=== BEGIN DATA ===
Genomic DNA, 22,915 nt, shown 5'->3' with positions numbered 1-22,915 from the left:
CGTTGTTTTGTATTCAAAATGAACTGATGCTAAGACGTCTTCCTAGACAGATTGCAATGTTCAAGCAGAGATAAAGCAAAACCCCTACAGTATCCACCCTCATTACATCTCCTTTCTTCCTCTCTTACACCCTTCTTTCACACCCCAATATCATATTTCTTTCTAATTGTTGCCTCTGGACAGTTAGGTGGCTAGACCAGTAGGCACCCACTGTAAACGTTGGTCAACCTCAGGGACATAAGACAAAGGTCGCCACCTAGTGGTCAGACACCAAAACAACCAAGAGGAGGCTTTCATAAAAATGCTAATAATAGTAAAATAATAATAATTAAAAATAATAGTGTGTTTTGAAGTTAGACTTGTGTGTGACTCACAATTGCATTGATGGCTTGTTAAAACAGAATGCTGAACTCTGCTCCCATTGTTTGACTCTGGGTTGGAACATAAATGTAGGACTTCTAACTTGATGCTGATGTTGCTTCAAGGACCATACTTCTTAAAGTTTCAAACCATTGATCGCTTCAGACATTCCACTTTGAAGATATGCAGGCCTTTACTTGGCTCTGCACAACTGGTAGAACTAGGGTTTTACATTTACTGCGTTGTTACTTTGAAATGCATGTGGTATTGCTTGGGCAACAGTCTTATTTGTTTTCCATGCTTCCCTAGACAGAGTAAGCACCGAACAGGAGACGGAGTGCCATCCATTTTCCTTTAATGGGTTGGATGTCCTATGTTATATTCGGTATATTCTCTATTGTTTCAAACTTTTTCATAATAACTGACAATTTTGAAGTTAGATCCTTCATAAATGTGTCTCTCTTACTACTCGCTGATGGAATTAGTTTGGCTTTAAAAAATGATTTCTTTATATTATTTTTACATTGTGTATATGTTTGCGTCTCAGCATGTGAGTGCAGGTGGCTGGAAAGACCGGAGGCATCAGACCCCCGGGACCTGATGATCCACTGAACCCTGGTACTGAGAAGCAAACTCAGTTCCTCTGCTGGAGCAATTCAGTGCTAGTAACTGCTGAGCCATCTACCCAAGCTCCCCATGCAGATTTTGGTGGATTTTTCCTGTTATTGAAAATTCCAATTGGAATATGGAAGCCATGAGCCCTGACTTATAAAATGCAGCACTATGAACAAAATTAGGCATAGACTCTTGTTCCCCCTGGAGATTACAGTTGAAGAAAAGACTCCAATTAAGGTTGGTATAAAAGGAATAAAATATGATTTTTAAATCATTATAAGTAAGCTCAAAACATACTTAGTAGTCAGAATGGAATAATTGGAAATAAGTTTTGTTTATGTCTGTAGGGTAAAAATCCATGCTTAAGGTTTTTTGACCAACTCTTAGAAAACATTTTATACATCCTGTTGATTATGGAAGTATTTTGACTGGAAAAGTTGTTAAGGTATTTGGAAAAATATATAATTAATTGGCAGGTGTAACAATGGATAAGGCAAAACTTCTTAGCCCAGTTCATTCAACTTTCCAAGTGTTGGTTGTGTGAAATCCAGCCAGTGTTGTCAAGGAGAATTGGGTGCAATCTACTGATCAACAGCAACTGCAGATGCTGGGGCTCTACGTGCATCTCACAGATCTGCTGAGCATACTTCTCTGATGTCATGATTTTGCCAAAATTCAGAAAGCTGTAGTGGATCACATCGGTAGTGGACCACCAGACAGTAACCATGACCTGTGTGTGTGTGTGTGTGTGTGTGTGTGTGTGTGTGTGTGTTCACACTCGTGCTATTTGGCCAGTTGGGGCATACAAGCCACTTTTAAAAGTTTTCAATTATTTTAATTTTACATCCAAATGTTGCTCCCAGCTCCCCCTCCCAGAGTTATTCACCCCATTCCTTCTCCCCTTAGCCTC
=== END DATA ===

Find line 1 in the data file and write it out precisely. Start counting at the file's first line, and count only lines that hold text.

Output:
Genomic DNA, 22,915 nt, shown 5'->3' with positions numbered 1-22,915 from the left: